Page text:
Bug 86678 - constexpr evaluation incorrectly diagnoses unevaluated call to non-constexpr function
Summary: constexpr evaluation incorrectly diagnoses unevaluated call to non-constexpr ...
Alias: None
Product: gcc
Classification: Unclassified
Component: c++ (show other bugs)
Version: unknown
: P3 normal
Target Milestone: 9.0
Assignee: Jason Merrill
Keywords: rejects-valid
: 67026 (view as bug list)
Depends on:
Blocks: constexpr
  Show dependency treegraph
Reported: 2018-07-26 05:48 UTC by Eric Fiselier
Modified: 2021-08-28 21:25 UTC (History)
2 users (show)

See Also:
Known to work:
Known to fail:
Last reconfirmed: 2018-08-14 00:00:00


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Description Eric Fiselier 2018-07-26 05:48:54 UTC

#include <cassert>

template <class T>
constexpr int foo() {
    if (sizeof(T))
        return 1;
    assert(false && "BOOM!");

constexpr int V = foo<int>();
Comment 1 Jonathan Wakely 2018-07-26 10:33:22 UTC

void fail();

template <class T>
constexpr int foo() {
    if (sizeof(T))
        return 1;
    if (1)

constexpr int V = foo<int>();

a.cc:11:27: error: 'constexpr int foo() [with T = int]' called in a constant expression
 constexpr int V = foo<int>();
a.cc:4:15: note: 'constexpr int foo() [with T = int]' is not usable as a 'constexpr' function because:
 constexpr int foo() {
a.cc:8:11: error: call to non-'constexpr' function 'void fail()'
Comment 2 Eric Fiselier 2018-07-26 10:40:26 UTC
This is a bug according to [expr.const]p2 which states:

> An expression e is a core constant expression unless the evaluation of e, 
> following the rules of the abstract machine, would evaluate one of the 
> following expressions:
> [...]

The key phrase being "would evaluate one of". The example never evaluates a non-constant expression. GCC correctly accepts the control flow:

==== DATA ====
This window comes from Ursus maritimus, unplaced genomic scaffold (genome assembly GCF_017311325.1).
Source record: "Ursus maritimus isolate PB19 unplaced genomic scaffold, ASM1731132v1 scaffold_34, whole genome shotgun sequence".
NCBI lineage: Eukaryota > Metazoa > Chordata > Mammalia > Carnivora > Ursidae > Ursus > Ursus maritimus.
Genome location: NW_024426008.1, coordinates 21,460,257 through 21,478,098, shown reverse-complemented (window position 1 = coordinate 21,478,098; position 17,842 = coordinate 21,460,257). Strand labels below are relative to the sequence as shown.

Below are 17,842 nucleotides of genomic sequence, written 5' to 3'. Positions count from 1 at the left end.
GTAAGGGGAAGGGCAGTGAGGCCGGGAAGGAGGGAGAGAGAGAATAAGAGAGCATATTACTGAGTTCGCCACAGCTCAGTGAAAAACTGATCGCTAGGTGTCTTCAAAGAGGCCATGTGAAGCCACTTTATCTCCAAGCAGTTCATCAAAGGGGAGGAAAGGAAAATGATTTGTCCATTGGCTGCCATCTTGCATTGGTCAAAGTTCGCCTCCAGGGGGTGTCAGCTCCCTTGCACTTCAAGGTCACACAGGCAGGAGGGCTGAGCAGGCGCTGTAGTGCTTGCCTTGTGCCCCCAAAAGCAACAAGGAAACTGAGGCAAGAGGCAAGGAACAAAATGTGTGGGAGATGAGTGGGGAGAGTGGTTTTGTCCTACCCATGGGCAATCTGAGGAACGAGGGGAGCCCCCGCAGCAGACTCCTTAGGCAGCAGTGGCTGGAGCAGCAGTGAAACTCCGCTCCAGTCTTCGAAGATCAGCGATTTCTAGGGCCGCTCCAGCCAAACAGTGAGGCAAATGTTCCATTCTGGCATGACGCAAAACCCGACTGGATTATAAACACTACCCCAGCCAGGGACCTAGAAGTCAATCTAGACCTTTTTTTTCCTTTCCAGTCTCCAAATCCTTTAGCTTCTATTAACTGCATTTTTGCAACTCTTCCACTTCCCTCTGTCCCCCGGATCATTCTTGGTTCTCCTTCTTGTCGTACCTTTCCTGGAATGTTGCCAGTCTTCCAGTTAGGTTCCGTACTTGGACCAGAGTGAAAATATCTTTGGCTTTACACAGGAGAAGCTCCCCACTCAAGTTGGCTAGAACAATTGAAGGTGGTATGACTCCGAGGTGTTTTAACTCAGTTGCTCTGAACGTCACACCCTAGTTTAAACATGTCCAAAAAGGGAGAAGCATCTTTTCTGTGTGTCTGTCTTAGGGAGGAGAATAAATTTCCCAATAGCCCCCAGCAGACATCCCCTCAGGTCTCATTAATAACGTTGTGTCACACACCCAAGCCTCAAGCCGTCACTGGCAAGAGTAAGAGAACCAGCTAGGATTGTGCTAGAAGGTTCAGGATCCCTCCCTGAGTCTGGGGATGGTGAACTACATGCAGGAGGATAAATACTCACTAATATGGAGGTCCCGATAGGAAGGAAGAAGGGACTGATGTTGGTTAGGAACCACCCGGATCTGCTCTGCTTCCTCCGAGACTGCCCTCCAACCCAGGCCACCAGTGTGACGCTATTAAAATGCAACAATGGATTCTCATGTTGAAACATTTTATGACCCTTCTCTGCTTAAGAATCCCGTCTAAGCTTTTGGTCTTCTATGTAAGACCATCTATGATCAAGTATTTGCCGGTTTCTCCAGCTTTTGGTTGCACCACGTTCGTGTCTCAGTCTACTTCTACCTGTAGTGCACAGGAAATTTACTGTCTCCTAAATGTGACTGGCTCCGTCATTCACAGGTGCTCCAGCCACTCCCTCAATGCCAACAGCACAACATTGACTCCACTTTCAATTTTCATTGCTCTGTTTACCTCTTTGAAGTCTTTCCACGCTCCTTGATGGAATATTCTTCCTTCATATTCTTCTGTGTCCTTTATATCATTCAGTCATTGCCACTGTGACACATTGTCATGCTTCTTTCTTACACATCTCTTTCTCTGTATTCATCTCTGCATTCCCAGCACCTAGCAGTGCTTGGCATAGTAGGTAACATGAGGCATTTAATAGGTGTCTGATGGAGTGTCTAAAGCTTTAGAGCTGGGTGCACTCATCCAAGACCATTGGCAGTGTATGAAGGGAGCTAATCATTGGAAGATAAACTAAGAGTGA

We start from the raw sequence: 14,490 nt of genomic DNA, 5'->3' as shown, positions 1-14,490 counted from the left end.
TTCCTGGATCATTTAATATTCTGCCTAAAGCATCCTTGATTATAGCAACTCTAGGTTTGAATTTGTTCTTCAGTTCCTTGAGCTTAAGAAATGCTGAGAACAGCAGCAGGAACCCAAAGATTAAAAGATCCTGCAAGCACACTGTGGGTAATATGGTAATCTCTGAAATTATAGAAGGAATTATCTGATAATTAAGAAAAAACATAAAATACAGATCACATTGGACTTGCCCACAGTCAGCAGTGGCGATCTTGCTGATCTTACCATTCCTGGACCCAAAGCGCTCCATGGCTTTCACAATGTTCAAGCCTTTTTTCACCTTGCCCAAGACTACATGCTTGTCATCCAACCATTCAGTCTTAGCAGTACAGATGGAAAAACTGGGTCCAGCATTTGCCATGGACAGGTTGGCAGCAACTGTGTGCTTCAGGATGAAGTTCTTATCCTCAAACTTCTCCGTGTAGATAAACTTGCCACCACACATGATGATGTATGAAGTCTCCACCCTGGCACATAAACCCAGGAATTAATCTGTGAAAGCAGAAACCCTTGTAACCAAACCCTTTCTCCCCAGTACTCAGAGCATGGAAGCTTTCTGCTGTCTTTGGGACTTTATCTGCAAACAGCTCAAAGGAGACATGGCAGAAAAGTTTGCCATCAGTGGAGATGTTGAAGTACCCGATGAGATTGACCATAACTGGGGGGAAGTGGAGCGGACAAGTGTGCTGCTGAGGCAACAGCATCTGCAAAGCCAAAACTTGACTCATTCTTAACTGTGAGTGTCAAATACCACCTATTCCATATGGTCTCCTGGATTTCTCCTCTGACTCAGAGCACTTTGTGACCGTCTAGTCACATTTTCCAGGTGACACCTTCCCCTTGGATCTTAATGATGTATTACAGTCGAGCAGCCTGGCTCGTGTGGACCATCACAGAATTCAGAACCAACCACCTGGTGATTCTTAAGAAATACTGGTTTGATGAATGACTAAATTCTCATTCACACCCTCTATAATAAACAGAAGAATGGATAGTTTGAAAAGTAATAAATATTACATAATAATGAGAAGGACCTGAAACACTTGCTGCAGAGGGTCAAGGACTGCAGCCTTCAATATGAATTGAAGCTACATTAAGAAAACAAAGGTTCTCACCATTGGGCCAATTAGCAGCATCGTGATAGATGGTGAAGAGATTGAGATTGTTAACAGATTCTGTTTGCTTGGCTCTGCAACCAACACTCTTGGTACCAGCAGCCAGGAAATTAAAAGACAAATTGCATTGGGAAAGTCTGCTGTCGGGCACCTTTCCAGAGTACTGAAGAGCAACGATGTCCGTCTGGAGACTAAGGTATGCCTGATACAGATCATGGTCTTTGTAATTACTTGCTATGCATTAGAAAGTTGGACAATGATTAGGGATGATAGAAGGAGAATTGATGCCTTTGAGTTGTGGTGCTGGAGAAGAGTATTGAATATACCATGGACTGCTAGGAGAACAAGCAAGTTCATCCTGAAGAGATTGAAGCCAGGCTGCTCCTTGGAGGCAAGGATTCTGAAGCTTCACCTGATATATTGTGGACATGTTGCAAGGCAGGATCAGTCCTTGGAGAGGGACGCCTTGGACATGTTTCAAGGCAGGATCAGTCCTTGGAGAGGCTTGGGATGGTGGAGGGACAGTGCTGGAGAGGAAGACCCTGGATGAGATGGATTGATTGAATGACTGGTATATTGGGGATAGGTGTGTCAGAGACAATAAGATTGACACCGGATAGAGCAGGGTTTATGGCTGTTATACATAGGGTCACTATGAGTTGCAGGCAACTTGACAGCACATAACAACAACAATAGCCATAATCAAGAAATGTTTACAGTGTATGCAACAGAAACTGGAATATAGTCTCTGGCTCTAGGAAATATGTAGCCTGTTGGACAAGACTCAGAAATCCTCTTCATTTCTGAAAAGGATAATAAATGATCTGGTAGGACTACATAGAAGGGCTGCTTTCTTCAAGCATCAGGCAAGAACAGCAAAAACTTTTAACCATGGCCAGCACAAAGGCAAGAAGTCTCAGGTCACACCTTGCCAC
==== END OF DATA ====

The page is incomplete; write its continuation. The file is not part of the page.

template <class T>
constexpr int foo() {
    if (sizeof(T))
        return 1;
      assert(false && "BOOM!");

template <class T>
constexpr int bar() { return sizeof(T) ? 1 : throw 42; }

static_assert(foo() && bar());

In all both cases the unevaluated expressions do not cause constant evaluation to fail.

[1] http://eel.is/c++draft/expr.const#2
Comment 3 Eric Fiselier 2018-07-26 10:50:06 UTC
The `if (1)` isn't essential either.

void fail();

template <class T>
constexpr int foo() {
    if (sizeof(T))
        return 1;

constexpr int x = foo<int>();

It seems to have something to do with whether the initial `if` statement is fully covered, regardless of what's actually evaluated. (Note that the branches of the initial `if` are evaluated, or not evaluated, correctly).

int fail();

template <class T>
constexpr int foo() {
    if (sizeof(T))
        return 1;
    else if (fail())
      fail(); // OK
   // Fallthrough is also OK

constexpr int x = foo<int>();
Comment 4 Jonathan Wakely 2018-08-14 16:09:23 UTC
constexpr bool always_true() { return true; }
int f() { return 1; }
constexpr int g() {
  if (always_true())
    return 0;
  return f();

ce.cc: In function 'constexpr int g()':
ce.cc:6:11: error: call to non-'constexpr' function 'int f()'
6 |   return f();
  |          ~^~

This makes it awkward to use the new __builtin_is_constant_evaluated().
Comment 5 Jason Merrill 2018-09-08 16:00:59 UTC
Author: jason
Date: Sat Sep  8 16:00:02 2018
New Revision: 264171

URL: https://gcc.gnu.org/viewcvs?rev=264171&root=gcc&view=rev
	PR c++/86678 - constexpr function with non-constant after return.

	In this testcase, the call to f() can never be a constant
	expression, but that's not a problem because it isn't always
	reached by calls to g.  We were wrongly rejecting this because
	potential_constant_expression_1 lacked the jump tracking that
	cxx_eval_constant_expression has.  So this patch adds a simpler
	version of that tracking.

	* constexpr.c (potential_constant_expression_1): Add jump_target.
	(breaks): Check for BREAK_STMT.
	(continues): Check for CONTINUE_STMT.

Comment 6 Jason Merrill 2018-09-08 16:26:01 UTC
Fixed for GCC 9.
Comment 7 Ville Voutilainen 2018-11-14 09:11:17 UTC
*** Bug 67026 has been marked as a duplicate of this bug. ***
Comment 8 Jonathan Wakely 2019-05-13 09:53:44 UTC Comment hidden (obsolete)